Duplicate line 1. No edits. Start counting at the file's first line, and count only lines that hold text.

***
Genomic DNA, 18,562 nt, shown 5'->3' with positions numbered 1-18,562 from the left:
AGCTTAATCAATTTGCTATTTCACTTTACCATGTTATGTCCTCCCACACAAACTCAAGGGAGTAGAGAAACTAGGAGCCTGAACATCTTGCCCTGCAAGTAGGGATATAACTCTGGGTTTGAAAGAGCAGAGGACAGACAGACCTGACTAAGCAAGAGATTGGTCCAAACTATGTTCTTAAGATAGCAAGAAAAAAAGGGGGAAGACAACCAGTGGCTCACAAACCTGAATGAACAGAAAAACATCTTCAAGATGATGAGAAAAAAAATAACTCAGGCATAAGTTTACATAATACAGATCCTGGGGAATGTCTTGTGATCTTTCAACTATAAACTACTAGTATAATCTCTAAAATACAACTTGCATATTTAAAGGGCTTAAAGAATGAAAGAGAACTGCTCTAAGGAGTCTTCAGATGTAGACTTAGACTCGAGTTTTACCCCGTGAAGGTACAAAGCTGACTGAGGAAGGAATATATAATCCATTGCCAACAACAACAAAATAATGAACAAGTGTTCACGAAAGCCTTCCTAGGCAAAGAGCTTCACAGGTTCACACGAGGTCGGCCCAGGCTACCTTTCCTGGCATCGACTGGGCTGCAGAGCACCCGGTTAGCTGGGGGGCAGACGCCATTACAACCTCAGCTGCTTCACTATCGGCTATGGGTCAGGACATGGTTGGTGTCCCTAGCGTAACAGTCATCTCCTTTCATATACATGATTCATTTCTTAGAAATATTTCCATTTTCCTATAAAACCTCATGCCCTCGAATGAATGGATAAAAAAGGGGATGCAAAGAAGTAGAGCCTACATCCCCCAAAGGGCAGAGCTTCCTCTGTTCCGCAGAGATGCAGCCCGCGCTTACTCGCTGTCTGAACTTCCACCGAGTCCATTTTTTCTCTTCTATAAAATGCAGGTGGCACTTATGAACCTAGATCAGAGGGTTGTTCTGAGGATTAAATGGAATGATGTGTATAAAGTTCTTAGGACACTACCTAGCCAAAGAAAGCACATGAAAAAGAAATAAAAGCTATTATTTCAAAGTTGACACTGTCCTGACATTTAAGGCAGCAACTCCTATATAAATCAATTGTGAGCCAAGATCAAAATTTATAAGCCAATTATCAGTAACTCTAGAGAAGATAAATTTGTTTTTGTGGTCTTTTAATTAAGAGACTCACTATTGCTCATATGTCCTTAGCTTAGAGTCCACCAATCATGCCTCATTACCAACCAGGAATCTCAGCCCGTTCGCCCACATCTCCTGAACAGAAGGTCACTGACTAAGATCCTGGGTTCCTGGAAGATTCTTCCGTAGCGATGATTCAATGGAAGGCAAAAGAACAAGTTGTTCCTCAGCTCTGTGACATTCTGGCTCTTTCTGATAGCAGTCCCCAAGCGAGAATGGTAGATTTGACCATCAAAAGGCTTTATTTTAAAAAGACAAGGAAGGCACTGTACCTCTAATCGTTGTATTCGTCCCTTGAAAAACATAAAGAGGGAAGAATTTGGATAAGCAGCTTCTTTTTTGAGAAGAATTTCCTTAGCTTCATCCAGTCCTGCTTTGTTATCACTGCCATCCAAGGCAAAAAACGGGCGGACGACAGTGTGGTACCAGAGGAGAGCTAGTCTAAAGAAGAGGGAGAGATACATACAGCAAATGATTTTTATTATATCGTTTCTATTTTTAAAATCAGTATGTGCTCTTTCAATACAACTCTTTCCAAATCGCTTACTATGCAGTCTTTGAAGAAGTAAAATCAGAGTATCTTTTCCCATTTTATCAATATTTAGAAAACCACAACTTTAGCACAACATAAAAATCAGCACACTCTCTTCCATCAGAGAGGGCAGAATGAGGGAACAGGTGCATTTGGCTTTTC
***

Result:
Genomic DNA, 18,562 nt, shown 5'->3' with positions numbered 1-18,562 from the left: